Regions impose a maximum object size. Objects are always allocated within the bounds of a single region and are never permitted to span regions. The region size is always a power of two; for example, 512 KB, 1 MB, and so on (where KB is 210 bytes and MB is 220 bytes). The region size is selected at startup based on the maximum heap size. The collector chooses the smallest power of two which will result in less than 2048 regions, with a minimum region size of 512 KB. Except for small heaps (less than about 512 MB) the VM aims to have between 1024 and 2047 regions.
For further information see Balanced Garbage Collection policy.
Arraylets: dealing with large arrays
Most objects are easily contained within the minimum region size of 512 KB. However, some large arrays might require more memory than is available in a single region. To support such arrays, the Balanced GC uses an arraylet representation to more effectively store large arrays in the heap. (Arraylets are also used by the Metronome GC; both Balanced and Metronome GC policies are region-based garbage collectors.)
Arraylets have a spine, which contains the class pointer and size, and leaves, which contain the data associated with the array. The spine also contains arrayoids which are pointers to the respective arraylet leaves, as shown in the following diagram.
There are a number of advantages to using arraylets.
Because the heap tends to fragment over time, other collector policies might be forced to run a global garbage collection and defragmentation (compaction) phase to recover sufficient contiguous memory to allocate a large array. By removing the requirement for large arrays to be allocated in contiguous memory, the Balanced GC is more likely to be able to satisfy such an allocation without requiring unscheduled garbage collection, particularly a global defragmentation operation.
Additionally, the Balanced GC never needs to move an arraylet leaf once it has been allocated. The cost of relocating an array is therefore limited to the cost of relocating the spine, so large arrays do not contribute to higher defragmentation times.
Note: Despite the general advantage of using arraylets, they can slow down processing when the Java Native Interface (JNI) is being used. The JNI provides flexibility by enabling Java programs to call native code; for example C or C++, and if direct addressability to the inside of an object is needed, a JNI critical section can be used. However, that requires the object to be in a contiguous region of memory, or at least appear to be so. The JNI therefore creates a temporary contiguous array that is the same size as the original array and copies everything, element by element, to the temporary array. After the JNI critical section is finished, everything is copied from the temporary array back to the arraylet, element by element.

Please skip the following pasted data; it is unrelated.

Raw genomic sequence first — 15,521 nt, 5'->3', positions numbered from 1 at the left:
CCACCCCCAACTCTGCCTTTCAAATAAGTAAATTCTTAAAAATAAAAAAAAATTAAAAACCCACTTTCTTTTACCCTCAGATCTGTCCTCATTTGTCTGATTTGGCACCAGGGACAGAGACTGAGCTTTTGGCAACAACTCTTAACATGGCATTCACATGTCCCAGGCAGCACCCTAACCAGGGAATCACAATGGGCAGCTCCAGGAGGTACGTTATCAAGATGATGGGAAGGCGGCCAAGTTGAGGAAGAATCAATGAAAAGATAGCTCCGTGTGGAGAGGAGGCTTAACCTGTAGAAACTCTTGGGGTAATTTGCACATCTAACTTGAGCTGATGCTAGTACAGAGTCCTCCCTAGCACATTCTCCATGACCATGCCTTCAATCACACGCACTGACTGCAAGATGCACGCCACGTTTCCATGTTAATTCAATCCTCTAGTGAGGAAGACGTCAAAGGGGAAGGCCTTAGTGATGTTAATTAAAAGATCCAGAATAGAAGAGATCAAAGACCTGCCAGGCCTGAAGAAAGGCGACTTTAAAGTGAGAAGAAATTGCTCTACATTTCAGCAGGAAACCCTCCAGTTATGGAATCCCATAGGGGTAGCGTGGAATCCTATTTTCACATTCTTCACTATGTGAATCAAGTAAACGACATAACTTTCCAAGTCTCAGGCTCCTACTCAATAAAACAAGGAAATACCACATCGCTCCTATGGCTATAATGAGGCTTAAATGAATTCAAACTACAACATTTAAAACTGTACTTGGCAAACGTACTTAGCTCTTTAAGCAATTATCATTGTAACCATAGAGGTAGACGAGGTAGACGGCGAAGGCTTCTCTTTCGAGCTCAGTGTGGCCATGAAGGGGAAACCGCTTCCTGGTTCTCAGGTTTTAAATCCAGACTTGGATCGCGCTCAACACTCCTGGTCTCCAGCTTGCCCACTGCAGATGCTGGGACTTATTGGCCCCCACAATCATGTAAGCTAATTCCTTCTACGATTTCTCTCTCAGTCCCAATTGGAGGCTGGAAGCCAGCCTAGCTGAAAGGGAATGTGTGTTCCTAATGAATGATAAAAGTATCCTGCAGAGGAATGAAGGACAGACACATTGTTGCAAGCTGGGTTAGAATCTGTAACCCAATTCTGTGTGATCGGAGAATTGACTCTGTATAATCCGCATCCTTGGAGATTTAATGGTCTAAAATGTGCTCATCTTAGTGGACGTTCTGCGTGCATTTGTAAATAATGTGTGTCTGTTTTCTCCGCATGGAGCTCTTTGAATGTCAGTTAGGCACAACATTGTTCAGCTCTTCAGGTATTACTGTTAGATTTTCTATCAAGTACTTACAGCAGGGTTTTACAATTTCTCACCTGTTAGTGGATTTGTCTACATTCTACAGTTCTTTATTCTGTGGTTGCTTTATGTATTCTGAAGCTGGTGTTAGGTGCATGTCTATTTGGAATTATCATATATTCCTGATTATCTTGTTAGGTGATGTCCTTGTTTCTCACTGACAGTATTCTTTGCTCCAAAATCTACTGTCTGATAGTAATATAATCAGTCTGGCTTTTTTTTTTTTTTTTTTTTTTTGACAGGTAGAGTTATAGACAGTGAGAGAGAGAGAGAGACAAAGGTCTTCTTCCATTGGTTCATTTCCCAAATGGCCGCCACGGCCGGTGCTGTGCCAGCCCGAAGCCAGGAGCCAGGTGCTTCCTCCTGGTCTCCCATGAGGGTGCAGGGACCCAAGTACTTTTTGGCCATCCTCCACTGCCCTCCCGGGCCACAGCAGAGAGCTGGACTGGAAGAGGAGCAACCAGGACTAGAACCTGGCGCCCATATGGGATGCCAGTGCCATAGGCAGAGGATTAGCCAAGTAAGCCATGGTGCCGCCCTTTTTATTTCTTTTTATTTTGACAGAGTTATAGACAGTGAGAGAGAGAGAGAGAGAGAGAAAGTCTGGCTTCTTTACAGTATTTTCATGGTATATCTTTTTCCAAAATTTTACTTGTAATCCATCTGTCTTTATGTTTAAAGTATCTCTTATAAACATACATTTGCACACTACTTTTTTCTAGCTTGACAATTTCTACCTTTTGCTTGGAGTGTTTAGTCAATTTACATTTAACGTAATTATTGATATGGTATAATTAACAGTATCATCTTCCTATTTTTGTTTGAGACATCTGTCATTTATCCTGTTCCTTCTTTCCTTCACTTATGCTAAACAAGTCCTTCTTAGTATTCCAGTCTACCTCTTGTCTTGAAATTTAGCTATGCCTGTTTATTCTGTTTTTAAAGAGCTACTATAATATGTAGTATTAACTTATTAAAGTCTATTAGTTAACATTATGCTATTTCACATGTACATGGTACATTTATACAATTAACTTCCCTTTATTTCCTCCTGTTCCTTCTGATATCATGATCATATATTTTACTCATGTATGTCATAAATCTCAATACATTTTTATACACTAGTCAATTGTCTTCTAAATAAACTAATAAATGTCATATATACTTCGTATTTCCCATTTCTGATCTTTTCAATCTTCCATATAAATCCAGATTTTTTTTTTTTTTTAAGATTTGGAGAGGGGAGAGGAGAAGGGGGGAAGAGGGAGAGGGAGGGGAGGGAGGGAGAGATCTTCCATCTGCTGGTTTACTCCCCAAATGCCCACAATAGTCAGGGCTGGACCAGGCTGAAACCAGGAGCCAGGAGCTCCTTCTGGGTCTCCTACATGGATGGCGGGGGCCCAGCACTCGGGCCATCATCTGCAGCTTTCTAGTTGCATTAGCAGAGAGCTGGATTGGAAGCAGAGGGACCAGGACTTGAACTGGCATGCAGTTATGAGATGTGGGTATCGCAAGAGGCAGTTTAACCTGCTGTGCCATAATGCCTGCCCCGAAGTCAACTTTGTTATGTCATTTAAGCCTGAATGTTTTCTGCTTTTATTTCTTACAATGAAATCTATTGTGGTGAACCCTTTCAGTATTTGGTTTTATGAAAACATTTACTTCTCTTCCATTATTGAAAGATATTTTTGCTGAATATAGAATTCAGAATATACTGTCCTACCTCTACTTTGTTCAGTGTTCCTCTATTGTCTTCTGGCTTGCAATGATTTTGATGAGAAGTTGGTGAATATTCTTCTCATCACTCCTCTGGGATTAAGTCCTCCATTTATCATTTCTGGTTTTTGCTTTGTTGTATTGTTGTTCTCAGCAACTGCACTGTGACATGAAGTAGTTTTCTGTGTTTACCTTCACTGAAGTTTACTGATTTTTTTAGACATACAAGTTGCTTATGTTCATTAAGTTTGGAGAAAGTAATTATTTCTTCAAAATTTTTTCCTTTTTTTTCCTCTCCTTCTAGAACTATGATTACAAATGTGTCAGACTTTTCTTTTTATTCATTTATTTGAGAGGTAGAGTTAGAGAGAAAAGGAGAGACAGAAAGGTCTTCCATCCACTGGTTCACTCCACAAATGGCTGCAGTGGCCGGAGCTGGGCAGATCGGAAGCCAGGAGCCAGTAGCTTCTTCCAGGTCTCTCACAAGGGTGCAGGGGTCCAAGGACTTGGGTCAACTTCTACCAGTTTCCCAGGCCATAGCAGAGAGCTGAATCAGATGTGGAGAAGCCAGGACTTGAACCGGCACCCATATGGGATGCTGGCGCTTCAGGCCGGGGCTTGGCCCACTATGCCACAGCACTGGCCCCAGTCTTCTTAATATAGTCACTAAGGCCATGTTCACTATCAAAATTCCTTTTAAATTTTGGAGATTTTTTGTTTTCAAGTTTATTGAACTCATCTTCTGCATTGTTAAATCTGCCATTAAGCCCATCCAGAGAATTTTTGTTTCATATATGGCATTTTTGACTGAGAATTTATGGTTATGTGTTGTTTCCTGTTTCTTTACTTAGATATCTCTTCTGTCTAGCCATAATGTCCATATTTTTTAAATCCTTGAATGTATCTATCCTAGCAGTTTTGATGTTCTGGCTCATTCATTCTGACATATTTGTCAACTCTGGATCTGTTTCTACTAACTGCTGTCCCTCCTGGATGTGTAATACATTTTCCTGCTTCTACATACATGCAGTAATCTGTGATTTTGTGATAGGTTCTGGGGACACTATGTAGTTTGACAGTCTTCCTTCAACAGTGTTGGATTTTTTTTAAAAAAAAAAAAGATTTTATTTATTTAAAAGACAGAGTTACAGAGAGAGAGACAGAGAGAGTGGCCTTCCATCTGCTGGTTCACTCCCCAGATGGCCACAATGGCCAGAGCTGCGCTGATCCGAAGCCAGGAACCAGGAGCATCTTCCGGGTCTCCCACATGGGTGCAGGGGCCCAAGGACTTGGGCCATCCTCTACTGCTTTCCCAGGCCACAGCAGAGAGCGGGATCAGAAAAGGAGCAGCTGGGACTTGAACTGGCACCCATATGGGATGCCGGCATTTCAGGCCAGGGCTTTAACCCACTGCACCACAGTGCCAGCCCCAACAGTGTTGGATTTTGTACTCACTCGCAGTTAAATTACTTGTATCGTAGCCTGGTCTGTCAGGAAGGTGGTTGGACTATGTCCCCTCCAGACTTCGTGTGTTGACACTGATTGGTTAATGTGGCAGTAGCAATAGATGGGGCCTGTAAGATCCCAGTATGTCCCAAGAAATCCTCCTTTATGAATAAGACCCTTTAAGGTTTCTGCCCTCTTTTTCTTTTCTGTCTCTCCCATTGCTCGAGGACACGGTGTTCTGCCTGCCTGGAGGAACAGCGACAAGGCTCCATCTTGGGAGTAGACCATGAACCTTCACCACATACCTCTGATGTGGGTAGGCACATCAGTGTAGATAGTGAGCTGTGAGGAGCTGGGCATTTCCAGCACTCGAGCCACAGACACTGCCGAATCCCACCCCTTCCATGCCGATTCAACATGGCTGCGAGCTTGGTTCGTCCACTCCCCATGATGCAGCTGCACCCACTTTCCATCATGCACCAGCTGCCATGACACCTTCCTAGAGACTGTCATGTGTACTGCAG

-Xgcpolicy:metronome is designed for applications that require precise response times. Garbage collection occurs in small interruptible steps to avoid stop-the-world pauses. This policy is available only on x86 Linux and AIX platforms.
-Xgcpolicy:optavgpause uses concurrent mark and sweep phases, which means that pause times are reduced when compared to optthruput, but at the expense of some performance throughput.
-Xgcpolicy:optthruput is optimized for throughput by disabling the concurrent mark phase, which means that applications will stop for long pauses while garbage collection takes place. You might consider using this policy when high application throughput, rather than short garbage collection pauses, is the main performance goal.
-Xgcpolicy:nogc handles only memory allocation and heap expansion, but doesn't reclaim any memory. The GC impact on runtime performance is therefore minimized, but if the available Java heap becomes exhausted, an
OutOfMemoryError exception is triggered and the VM stops.
You can diagnose problems with garbage collection operations by turning on verbose garbage collection logging. By default, the information is printed to STDERR but can be redirected to a file by specifying the
-Xverbosegclog option. The log files contain detailed information about all operations, including initialization, stop-the-world processing, finalization, reference processing, and allocation failures. For more information, see Verbose garbage collection
If verbose logs do not provide enough information to help you diagnose GC problems, you can use GC trace to analyze operations at a more granular level. For more information, see -Xtgc.